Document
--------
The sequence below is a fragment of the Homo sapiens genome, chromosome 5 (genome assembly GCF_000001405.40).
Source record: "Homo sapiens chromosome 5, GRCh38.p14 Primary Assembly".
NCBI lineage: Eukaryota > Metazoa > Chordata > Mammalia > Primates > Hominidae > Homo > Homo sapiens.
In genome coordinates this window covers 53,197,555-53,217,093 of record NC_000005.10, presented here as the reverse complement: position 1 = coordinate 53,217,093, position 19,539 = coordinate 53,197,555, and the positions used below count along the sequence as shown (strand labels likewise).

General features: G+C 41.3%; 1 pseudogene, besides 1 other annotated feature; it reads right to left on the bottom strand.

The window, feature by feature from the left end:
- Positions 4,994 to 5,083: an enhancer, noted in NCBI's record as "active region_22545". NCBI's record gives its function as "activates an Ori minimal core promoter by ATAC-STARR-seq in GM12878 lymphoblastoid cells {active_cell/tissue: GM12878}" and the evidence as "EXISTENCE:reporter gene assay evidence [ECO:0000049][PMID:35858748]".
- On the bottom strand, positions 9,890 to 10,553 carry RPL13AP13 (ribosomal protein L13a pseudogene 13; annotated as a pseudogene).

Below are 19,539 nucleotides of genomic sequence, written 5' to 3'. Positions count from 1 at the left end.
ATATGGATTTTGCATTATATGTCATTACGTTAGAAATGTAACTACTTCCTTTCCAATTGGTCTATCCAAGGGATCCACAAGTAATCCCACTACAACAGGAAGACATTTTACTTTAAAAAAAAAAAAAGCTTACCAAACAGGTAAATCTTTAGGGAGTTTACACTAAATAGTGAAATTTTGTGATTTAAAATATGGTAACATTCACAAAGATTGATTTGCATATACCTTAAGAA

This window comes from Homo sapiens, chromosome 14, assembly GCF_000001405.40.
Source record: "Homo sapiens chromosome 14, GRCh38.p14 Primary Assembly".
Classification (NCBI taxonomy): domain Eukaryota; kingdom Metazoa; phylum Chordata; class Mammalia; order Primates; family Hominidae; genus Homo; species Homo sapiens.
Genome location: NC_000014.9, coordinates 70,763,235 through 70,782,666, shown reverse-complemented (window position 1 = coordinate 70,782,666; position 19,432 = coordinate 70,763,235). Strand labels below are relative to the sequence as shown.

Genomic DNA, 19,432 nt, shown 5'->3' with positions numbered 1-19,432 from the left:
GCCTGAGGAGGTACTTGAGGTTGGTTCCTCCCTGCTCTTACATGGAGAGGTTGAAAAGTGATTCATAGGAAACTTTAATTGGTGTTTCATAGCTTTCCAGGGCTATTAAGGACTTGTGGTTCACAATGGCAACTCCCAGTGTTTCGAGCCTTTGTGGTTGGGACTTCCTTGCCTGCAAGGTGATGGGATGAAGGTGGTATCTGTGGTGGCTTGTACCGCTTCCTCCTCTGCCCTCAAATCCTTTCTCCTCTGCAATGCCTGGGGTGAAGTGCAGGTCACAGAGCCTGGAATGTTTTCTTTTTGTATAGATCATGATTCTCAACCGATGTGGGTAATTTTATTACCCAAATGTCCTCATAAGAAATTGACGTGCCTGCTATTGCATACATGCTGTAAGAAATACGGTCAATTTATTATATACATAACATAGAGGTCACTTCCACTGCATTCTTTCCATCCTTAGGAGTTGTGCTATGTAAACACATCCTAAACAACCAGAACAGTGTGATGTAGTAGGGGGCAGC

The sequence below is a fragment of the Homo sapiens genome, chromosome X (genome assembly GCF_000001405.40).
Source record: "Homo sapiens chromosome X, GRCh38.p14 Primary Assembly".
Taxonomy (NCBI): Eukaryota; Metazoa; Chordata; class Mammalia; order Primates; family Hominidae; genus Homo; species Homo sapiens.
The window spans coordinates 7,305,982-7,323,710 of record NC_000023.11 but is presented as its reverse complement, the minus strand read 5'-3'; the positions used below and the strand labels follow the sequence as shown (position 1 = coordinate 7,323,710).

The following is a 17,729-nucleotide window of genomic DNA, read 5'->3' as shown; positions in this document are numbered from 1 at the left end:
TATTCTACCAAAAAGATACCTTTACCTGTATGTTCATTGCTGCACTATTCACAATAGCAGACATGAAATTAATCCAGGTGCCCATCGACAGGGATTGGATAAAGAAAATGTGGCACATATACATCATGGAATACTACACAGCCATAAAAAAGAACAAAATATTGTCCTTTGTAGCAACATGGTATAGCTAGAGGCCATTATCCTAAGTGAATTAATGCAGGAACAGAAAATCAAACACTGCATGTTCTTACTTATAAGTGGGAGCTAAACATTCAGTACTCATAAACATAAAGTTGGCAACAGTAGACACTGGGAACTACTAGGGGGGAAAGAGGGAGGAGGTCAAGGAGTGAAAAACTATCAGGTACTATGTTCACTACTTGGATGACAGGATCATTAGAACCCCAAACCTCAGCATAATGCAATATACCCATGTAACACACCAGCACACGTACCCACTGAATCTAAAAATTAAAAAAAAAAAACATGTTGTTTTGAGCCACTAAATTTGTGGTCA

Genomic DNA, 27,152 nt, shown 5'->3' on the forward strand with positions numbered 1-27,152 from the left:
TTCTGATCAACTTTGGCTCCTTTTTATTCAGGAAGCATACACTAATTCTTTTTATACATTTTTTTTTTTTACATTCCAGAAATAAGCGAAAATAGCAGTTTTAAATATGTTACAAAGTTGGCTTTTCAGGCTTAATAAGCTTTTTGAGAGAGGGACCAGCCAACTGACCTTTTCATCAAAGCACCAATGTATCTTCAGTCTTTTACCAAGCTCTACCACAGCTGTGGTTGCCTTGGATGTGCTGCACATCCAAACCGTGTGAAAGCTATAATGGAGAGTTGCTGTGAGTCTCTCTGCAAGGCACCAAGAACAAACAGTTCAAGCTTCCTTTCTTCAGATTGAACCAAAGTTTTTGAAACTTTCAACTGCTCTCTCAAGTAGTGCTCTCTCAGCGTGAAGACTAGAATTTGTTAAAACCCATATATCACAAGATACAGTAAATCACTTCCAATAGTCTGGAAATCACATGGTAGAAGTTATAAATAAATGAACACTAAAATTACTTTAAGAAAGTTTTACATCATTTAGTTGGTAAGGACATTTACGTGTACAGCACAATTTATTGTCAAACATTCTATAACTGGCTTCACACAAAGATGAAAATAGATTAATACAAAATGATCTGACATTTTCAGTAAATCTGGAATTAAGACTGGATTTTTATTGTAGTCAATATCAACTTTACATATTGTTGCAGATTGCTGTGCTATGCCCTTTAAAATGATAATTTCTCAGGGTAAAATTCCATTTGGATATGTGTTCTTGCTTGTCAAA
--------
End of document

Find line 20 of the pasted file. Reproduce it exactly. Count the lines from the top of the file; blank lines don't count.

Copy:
The window spans coordinates 7,305,982-7,323,710 of record NC_000023.11 but is presented as its reverse complement, the minus strand read 5'-3'; the positions used below and the strand labels follow the sequence as shown (position 1 = coordinate 7,323,710).